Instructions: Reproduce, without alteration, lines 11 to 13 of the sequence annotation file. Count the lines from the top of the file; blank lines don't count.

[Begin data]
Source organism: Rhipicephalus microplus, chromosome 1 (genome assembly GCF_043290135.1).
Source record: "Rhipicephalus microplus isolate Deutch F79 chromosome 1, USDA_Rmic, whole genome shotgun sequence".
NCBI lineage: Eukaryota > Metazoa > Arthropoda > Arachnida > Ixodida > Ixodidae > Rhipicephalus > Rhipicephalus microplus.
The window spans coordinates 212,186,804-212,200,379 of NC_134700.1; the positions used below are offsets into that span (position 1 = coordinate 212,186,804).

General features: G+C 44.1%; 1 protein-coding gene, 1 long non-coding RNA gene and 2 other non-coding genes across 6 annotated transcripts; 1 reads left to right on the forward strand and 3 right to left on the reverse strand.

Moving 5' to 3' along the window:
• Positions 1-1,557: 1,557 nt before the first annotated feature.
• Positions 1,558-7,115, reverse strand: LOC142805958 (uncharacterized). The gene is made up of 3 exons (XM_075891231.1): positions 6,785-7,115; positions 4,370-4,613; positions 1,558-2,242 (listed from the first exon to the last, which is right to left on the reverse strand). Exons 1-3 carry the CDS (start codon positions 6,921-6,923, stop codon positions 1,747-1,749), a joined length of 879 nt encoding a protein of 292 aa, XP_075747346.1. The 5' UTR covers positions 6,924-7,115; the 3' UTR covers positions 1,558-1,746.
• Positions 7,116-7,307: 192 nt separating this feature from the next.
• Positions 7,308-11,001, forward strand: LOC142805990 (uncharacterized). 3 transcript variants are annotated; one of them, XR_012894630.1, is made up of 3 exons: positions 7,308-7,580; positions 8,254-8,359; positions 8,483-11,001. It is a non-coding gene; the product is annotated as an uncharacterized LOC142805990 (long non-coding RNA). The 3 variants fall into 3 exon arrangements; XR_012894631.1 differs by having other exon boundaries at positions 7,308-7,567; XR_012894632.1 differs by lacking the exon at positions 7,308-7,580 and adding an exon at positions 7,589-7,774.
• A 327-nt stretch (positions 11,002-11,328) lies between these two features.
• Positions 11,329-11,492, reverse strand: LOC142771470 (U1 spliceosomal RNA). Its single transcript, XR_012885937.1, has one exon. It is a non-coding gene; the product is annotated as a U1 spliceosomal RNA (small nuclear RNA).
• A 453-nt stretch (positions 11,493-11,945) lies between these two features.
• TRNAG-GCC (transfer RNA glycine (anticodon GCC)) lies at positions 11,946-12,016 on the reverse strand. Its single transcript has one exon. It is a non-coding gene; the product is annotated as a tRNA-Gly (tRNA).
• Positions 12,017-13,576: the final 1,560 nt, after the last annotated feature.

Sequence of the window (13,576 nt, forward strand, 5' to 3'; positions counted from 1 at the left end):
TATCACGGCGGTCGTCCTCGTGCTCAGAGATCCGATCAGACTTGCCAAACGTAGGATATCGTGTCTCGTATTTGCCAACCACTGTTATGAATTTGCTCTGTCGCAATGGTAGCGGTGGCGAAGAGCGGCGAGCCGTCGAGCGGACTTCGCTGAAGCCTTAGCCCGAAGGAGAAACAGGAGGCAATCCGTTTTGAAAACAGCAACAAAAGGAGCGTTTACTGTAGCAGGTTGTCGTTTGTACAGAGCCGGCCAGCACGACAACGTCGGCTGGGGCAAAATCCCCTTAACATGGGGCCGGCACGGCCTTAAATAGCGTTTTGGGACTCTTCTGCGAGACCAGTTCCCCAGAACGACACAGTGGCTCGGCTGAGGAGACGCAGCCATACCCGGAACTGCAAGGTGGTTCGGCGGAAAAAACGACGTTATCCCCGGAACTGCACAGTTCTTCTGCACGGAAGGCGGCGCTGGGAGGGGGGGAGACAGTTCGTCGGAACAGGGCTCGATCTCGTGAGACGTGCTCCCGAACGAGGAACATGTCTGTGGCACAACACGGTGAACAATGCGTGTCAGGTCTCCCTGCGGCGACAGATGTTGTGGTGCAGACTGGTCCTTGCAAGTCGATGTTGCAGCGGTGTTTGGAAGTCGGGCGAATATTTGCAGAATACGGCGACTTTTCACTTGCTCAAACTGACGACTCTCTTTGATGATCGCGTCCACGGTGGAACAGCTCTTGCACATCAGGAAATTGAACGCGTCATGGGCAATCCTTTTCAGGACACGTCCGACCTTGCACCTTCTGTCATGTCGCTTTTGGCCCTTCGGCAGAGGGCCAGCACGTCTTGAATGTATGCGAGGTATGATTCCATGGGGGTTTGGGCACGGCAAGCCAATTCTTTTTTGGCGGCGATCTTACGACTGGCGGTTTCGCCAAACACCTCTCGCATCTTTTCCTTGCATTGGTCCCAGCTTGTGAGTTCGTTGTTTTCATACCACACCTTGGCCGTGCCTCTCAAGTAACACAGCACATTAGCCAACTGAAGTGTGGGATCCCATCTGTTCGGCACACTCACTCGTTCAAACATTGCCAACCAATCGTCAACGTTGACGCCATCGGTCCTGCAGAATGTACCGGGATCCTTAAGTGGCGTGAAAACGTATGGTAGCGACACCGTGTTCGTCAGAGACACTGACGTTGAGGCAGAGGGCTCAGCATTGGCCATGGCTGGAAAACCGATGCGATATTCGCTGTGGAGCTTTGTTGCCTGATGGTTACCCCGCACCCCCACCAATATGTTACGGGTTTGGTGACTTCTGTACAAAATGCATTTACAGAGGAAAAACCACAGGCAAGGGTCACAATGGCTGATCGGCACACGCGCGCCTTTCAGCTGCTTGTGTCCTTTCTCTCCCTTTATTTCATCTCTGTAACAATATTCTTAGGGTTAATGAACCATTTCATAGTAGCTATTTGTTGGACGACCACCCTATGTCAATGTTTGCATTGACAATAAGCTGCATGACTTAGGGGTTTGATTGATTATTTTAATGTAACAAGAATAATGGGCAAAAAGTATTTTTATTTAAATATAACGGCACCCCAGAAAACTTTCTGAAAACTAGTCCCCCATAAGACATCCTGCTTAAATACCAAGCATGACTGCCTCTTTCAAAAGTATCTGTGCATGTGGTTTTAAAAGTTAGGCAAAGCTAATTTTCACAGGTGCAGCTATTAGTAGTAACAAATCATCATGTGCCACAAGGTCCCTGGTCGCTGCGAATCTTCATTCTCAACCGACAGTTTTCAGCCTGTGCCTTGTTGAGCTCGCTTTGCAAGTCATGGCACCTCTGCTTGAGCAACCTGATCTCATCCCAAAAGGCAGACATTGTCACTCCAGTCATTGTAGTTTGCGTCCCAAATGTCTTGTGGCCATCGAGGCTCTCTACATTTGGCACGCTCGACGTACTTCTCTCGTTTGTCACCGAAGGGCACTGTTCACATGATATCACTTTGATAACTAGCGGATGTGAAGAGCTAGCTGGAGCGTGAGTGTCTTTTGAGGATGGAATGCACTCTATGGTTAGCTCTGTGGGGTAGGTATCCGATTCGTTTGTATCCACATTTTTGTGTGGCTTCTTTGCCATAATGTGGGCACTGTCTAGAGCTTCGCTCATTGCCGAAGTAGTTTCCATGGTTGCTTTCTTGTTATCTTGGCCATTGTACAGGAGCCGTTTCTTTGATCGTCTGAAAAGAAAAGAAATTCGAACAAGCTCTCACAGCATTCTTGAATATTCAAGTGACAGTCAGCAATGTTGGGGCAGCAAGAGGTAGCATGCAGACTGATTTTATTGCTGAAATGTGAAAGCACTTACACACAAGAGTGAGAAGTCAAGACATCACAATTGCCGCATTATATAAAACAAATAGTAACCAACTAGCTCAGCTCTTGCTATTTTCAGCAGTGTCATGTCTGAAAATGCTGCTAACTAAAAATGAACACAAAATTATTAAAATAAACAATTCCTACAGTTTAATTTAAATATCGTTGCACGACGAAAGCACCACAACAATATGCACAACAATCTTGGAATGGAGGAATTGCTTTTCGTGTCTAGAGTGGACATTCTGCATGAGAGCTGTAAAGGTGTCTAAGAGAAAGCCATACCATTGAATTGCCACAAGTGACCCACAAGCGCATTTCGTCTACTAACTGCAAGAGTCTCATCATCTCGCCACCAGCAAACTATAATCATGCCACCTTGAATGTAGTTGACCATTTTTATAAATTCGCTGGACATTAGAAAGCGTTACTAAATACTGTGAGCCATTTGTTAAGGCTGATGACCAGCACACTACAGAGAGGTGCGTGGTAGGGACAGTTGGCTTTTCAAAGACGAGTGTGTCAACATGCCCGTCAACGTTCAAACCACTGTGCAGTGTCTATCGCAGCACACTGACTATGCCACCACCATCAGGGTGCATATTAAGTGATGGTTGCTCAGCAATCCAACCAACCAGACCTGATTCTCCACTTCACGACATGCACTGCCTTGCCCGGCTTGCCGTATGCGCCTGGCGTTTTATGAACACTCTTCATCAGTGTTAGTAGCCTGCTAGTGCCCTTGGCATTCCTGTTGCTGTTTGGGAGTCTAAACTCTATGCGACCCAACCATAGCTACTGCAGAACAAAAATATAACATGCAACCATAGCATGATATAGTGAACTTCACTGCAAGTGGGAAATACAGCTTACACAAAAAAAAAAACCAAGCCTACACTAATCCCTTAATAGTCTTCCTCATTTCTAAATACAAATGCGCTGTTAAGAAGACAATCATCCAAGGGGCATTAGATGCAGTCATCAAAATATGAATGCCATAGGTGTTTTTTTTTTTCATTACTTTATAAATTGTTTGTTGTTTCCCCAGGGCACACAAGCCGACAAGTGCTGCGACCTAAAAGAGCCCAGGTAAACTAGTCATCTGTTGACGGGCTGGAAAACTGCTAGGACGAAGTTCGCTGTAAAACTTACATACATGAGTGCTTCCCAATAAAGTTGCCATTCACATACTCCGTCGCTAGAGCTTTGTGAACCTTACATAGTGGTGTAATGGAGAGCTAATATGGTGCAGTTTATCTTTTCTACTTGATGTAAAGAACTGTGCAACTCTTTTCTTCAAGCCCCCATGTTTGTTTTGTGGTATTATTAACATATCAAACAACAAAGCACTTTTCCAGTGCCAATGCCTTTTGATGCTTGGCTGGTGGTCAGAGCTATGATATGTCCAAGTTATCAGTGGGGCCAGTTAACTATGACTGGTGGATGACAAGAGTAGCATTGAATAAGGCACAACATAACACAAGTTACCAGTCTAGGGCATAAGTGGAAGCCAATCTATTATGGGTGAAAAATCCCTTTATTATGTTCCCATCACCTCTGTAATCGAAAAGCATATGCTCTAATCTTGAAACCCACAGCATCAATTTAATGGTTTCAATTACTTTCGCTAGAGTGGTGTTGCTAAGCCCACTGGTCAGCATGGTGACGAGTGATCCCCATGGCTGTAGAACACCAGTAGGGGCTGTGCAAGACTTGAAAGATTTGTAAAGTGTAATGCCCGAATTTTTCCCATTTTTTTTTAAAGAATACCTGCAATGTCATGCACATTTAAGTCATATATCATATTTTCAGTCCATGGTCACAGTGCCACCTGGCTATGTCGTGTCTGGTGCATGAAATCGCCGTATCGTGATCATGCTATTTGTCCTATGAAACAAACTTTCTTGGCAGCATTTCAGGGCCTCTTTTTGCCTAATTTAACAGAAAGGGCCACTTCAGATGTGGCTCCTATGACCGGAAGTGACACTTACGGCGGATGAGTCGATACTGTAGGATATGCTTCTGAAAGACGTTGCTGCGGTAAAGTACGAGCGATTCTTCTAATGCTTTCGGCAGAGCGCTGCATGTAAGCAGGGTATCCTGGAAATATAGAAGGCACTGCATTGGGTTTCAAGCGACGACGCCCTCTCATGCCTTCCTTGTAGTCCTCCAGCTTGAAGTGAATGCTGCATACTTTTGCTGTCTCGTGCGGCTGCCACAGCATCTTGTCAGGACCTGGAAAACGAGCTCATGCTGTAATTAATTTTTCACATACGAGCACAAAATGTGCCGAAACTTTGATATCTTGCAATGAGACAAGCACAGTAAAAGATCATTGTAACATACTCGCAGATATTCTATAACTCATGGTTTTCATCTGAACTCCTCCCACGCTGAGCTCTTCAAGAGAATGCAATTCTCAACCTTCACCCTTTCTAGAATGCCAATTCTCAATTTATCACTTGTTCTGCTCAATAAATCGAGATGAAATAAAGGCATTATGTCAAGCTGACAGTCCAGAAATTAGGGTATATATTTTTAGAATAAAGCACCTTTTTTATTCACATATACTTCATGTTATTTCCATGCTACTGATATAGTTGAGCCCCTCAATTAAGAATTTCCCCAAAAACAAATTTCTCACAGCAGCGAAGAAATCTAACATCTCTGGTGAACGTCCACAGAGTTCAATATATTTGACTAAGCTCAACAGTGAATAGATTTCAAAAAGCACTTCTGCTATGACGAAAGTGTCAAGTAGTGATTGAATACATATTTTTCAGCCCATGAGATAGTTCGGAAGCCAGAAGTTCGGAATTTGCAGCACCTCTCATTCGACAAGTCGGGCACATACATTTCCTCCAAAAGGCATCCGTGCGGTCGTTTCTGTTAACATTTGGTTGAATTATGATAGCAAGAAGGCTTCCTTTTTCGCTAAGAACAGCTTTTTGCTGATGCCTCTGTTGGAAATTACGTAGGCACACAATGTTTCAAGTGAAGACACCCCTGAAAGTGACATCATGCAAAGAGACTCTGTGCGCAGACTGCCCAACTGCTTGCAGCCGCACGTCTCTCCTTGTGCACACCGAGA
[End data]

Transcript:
• A 327-nt stretch (positions 11,002-11,328) lies between these two features.
• Positions 11,329-11,492, reverse strand: LOC142771470 (U1 spliceosomal RNA). Its single transcript, XR_012885937.1, has one exon. It is a non-coding gene; the product is annotated as a U1 spliceosomal RNA (small nuclear RNA).
• A 453-nt stretch (positions 11,493-11,945) lies between these two features.